Notably, Google acted only after the BBC contacted them to ask about this particular case. Why should a media giant get involved so that Google would act promptly? 18 months is obviously way too long a period and according to the affected business owner it decreased his business by 80%. Google told the BBC that “from time to time it re-reviews comments flagged as inappropriate” - something I believe happens only when companies from the rank of the BBC and the New York Times are involved.

2. Advertising and spam

Nobody likes spam and it can only make its author look bad. Don’t use reviews for advertising or post the same or similar reviews across multiple places. Obviously, don’t post fake reviews intended to boost or lower ratings.

‘Problem is, I don’t think any spammer has ever cared about how they look in the eyes of the others. Posting multiple same (not similar) reviews across different listings is a common practices among spammers. The only way to catch such an activity is to have an anti-spam system in place, which Google currently does not have.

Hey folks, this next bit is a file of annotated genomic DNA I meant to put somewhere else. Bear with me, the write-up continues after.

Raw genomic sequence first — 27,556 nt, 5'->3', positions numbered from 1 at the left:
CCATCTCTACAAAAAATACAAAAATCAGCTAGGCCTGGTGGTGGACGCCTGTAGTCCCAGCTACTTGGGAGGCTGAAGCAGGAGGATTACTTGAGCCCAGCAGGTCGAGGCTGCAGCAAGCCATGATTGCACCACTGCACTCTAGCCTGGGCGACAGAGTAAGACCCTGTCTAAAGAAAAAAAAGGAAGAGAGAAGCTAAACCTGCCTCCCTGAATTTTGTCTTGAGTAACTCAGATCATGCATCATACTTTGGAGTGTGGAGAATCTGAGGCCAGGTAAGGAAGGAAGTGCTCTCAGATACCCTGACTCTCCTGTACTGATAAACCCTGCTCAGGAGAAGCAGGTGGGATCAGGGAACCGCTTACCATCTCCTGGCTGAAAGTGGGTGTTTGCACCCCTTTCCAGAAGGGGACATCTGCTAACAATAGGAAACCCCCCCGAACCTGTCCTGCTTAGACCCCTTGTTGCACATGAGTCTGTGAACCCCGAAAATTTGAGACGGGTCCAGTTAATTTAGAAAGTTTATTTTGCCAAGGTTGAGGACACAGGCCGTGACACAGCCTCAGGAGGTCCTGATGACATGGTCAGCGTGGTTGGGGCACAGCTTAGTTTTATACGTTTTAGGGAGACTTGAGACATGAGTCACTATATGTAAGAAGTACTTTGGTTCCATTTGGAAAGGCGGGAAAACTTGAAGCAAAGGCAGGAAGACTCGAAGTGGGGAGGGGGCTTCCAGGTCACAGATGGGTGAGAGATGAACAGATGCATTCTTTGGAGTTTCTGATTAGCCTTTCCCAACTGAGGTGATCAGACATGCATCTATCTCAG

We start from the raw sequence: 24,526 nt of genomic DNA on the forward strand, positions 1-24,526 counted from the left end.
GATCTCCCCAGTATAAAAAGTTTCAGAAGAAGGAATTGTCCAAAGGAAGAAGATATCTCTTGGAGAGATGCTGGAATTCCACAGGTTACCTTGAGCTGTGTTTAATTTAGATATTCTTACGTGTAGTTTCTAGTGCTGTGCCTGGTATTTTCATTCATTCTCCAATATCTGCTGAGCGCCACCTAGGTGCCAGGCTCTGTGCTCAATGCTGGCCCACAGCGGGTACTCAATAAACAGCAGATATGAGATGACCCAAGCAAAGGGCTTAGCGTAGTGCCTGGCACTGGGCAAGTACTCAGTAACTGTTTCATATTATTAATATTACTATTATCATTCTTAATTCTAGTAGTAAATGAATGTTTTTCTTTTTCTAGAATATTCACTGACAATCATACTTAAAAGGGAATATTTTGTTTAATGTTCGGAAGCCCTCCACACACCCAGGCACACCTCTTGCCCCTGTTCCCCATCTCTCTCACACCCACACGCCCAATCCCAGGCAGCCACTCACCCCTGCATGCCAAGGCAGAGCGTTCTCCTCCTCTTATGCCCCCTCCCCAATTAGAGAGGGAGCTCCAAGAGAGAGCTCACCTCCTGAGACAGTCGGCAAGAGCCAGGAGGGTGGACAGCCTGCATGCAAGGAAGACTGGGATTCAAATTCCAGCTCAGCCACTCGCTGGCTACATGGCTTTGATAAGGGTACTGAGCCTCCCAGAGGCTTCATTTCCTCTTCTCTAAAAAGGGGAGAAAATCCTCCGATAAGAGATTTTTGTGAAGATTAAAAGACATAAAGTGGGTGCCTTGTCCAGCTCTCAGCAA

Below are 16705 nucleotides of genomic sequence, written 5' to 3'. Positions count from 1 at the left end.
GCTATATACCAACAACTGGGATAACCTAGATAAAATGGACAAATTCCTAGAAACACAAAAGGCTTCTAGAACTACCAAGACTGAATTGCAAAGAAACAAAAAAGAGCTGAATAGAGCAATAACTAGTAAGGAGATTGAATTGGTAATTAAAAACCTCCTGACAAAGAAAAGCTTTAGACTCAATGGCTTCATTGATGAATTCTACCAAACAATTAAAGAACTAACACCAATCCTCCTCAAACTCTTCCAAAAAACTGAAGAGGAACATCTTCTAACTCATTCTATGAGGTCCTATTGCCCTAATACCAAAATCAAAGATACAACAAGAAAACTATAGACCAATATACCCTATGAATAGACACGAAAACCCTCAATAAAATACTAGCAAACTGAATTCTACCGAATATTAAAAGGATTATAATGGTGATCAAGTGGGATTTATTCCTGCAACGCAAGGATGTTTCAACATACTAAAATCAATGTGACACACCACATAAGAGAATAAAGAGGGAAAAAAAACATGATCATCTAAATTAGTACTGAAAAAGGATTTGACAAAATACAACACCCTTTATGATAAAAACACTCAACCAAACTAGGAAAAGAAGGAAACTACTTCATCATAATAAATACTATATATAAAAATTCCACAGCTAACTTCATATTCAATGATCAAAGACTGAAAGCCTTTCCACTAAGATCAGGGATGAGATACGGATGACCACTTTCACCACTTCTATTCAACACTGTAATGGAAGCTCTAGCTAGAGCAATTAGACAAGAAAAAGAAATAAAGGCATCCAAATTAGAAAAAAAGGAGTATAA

It gets messier when we talk about negative fake reviews in concrete. I have written in the past some tips for getting rid of such problems, but the resolution is neither easy, nor guaranteed. Actually Google is so bad at dealing with negative fake reviews that a whole industry owes its birth to the giant’s messiness. There are now tens (or even hundreds) of “reputation management” companies, which post ripoff reviews on businesses’ listings and then call them to offer a “Google review removal” service. Note that the only people that can manually remove reviews from Google Places are: A) A Google moderator; B) The person who left the review. Therefore, this service is a complete scam.

Rules for reviews can at least be defined. Unlike rules for ratings (without any actual text) which cannot. How would you prove that a single 1-star rating is genuine or fake, when the poster can be completely incognito? A negative rating has the same impact on the overall business rating as a negative review. Probably some people realized this fact and are broadly using it as an anti-competitive tactic.

3. Off-topic reviews